Allison Mack, actress best known for her role on the early-2000s teen series Smallville, has pleaded guilty to racketeering and racketeering conspiracy. She admitted to extortion and forced labour, and could face up to 40 years in prison at a September sentencing.
“I have come to the conclusion that I must take full responsibility for my conduct and that’s why I am pleading guilty today,” Mack told a Brooklyn courtroom Monday.
Mack, 36, was first arrested a year ago and charged with sex trafficking, sex trafficking conspiracy, and forced labour in relation to her role in a secretive women’s empowerment group that allegedly blackmailed and branded women. She was later charged with racketeering and racketeering conspiracy as part of a wider prosecution of a group that experts have called a destructive cult.
For more than a decade Mack has been a coach and recruiter for NXIVM, a self-help organization that claims to help people let go of fears that hold them back from career and relationship success. Since 1998 the company has sold expensive five-day seminars, and branched out into yoga, parenting, acting and other pyramid-like recruitment efforts.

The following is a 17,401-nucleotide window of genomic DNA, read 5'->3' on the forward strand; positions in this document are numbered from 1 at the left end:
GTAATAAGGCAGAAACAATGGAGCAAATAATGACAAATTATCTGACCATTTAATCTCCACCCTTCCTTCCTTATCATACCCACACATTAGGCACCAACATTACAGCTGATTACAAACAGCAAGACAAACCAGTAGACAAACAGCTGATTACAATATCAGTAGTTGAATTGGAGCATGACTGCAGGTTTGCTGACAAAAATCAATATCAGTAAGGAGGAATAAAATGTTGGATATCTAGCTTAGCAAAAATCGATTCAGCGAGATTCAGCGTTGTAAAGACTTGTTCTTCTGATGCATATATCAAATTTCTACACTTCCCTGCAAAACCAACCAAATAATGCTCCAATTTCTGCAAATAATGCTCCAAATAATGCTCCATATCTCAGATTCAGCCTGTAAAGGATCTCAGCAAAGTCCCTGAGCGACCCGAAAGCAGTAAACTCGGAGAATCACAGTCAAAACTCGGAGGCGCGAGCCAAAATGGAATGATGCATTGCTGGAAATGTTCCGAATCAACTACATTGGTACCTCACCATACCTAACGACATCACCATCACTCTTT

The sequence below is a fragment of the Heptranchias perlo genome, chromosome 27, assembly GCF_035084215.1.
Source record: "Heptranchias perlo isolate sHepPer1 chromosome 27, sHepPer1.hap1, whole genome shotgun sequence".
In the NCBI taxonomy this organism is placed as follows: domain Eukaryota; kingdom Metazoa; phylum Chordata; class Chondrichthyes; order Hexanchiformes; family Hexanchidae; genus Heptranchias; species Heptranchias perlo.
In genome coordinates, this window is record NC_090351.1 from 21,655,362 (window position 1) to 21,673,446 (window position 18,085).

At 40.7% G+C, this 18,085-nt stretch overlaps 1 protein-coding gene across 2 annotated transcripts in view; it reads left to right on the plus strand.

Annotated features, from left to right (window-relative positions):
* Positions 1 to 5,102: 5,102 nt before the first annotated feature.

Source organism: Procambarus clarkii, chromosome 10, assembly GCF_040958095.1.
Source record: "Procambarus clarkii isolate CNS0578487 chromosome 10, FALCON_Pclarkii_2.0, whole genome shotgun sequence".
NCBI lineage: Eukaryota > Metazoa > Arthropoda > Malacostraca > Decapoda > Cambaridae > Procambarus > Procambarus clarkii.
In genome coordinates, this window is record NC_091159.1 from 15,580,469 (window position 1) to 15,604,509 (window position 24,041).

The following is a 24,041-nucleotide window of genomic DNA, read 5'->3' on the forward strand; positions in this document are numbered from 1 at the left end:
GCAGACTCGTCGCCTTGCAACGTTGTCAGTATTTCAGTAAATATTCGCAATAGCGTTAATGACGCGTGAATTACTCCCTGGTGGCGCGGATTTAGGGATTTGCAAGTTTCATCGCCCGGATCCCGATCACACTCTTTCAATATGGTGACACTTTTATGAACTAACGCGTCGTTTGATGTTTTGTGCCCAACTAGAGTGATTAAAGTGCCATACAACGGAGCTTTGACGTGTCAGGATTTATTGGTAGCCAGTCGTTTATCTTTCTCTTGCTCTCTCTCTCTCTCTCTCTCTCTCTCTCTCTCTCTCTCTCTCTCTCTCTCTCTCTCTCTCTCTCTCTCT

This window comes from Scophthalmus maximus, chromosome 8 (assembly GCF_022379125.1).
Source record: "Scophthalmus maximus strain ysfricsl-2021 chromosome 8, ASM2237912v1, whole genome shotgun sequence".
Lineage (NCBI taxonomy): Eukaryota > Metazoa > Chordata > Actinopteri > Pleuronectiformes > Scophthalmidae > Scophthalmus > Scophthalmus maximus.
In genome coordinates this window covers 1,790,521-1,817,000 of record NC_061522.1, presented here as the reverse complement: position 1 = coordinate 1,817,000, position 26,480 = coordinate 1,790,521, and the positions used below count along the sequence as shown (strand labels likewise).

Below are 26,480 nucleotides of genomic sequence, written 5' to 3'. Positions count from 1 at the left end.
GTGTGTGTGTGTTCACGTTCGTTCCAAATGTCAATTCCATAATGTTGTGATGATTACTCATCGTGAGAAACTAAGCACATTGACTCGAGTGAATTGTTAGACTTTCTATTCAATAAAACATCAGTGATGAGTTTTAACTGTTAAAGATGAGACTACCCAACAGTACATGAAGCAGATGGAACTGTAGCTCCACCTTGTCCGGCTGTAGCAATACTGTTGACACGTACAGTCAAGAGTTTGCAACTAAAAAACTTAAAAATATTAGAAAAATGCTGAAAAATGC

A federal indictment alleges that NXIVM’s founder Keith Raniere conspired with “front line slaves” to create a secret group called DOS. Women “masters” allegedly recruited “slaves” and required them to hand over damaging “collateral” the women believed would be released if they told anybody about the secret group.
Text messages revealed in court documents show Raniere requested the women recruit "fuck toy" slaves to give him energy. In a secret initiation ceremony, the women were branded near their bikini line with a symbol that combined Raniere and Mack’s initials.
Mack is the third person to plead guilty in the so-called “sex cult” case. NXIVM president Nancy Salzman, as well as her daughter Lauren Salzman, have also pleaded to racketeering conspiracy charges. Lauren Salzman was also a member of the secret “slave” group, and admitted to conspiring to imprison one woman for more than a year.
In a conversation with the New York Times Magazine last year, Mack said the branding was her idea. “I was like: ‘Y’all, a tattoo? People get drunk and tattooed on their ankle ‘BFF,’ or a tramp stamp,” she told the Times. “I have two tattoos and they mean nothing.’ ”
Three members of NXIVM, including heiress Clare Bronfman, bookkeeper Kathy Russell, and founder Keith Raneire, are scheduled to stand trial April 29.
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This article originally appeared on VICE CA.